First of Two Parts

Centrifugal pumps are commonly used for most liquid pumping services. For viscous liquids, positive displacement pumps often perform better. However, many engineers specify positive displacement pumps for services where centrifugal pumps would be more effective. Some engineers believe the technology offers better flexibility or more operational advantages without considering the specific application. The truth is that variable-speed centrifugal pumps can effectively handle many medium-viscosity liquids—even those with suspended solids or other contaminants.

Centrifugal pumps can safely handle liquids with between 7 and 15 percent contamination if special design measures are implemented, such as corrections to the pump curves. In terms of reliability, pump curves deserve more attention no matter the nature of the application. During the selection process, plotting an application's operating points can mean the difference between saving and losing money.

Best Efficiency Point

The best efficiency point (BEP) is the most stable operating condition for a pump. If a pump operates away from the BEP, the resulting hydrodynamic unbalanced load increases. The load usually peaks at shutoff, at which point long-term operation can reduce pump component life and reliability.

Pump design usually determines the best operating range, but pumps should generally operate within 80 percent to 109 percent of the BEP. This range is more ideal than practical, and most operators should decide on an optimized operating range before selecting a pump.

The net positive suction head required (NPSHR) often restricts a pump's operating range with regard to its BEP. At flows significantly higher than the BEP, a significant pressure drop within the suction passages and piping will dip below the NPSHR level. This pressure drop can result in cavitation and damage to the pump.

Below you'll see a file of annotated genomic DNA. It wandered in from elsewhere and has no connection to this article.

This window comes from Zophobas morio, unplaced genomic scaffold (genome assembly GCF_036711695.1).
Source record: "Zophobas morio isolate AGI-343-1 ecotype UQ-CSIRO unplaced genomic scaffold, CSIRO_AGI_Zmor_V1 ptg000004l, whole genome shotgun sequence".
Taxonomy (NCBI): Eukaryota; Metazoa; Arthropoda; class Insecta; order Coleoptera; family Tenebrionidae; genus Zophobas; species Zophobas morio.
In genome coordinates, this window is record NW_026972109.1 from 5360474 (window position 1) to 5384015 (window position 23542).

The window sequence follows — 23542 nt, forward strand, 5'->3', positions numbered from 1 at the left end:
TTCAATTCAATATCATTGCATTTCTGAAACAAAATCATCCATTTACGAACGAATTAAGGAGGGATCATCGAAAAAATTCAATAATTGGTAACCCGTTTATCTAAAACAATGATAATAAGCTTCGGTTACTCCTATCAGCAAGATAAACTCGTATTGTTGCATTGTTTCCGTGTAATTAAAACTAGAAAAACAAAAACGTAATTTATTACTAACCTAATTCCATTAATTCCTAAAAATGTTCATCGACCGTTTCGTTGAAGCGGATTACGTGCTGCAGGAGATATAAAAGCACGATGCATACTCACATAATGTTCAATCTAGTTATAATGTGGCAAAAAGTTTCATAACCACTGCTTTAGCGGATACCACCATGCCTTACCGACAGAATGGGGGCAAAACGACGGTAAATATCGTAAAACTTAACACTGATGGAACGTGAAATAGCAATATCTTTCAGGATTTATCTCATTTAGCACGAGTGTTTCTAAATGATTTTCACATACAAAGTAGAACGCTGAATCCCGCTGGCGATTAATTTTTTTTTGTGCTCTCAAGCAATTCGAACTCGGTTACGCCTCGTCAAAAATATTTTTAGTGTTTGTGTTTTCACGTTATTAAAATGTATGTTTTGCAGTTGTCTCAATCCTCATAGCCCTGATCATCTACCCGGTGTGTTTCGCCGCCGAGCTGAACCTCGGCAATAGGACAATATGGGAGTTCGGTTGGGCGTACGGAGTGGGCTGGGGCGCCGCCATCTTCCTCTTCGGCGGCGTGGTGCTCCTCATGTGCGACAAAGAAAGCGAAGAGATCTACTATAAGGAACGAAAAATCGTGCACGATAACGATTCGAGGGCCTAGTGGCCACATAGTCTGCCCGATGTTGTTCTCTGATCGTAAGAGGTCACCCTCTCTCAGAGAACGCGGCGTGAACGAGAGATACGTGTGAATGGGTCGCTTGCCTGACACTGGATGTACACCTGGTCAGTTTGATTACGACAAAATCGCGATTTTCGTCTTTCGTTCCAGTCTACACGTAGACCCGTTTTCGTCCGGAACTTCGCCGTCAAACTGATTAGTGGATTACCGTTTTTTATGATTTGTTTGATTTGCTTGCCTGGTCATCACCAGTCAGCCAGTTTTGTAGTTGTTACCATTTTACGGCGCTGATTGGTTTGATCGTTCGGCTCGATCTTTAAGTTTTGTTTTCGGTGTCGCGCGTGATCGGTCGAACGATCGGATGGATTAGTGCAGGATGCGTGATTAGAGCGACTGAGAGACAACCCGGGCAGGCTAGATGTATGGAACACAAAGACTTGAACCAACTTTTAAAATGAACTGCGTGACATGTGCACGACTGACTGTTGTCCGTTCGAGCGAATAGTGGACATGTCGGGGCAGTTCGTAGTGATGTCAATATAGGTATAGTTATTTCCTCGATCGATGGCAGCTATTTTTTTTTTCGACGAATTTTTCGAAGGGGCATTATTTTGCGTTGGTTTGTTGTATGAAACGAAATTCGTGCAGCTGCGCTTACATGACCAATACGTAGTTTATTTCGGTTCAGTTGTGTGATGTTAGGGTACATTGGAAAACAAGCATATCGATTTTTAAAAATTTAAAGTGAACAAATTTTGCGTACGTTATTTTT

As pump components wear and degrade, new clearances are opened. The pumped liquid begins to recirculate more often compared with new pumps. Recirculation can have a harmful impact on the pump's efficiency.

Operators should examine pump curves with respect to whole system operation. For example, pumps operating in a closed-loop or recycling service should operate close to BEP or about 5 to 10 percent to the left of the BEP. Based on my experience, closed-loop systems have less attention paid to their pump performance curves. In fact, some operators fail to check alternative operating points or the recycling flow ranges on the pump curve. Recycle service flow can vary widely, which is why operators must locate and evaluate all possible operating points on the pump curve.

Extreme Operating Points

In batch transfer services, pumps move liquid from vessels or tanks with varying liquid level at the suction and discharge. The pumps fill the vessel or tank at the discharge and empty liquid at the suction. Some batch transfer services require control valves, which can significantly change the differential pressure.

The pump head constantly changes, but the rate of change could be high or low.

Batch transfer services have two extreme operating points, one for the highest head and another for the lowest head. Some operators mistakenly match a pump's BEP with the operating point at the highest head, forgetting other head requirements.

The selected pump will operate to the right of the BEP, providing unreliable and inefficient performance. In addition, the selected pump is bigger than what is actually required because the pump train is sized so the operating point with the highest head is near the BEP.

At the lowest head operation point, the wrong pump selection will result in more power consumption, lower efficiency, more vibration, shorter seal and bearing life and less reliability. All these factors contribute to significantly higher initial and operational costs, including more frequent unscheduled shutdowns.

Find the Mid-Point

Optimal pump selection for batch transfer services depends on locating operating points at the highest head to the left of the BEP and at the lowest head to the right of BEP. The resulting pump curve should include operating points that account for several additional factors, including NPSHR. The pump should operate near the BEP most of the time—roughly, the mid-point between the highest and lowest head.

Generally, all operating points should be identified and the pump operation should be evaluated for all possible operating points.

An important consideration would be the pump operation and an estimation of the pump operating point on the pump curve, when the pump is slightly degraded. For some pump applications, such as batch transfer services with great differences between the highest and the lowest head points, variable-speed centrifugal pumps should be used.

Read the second part of this article here.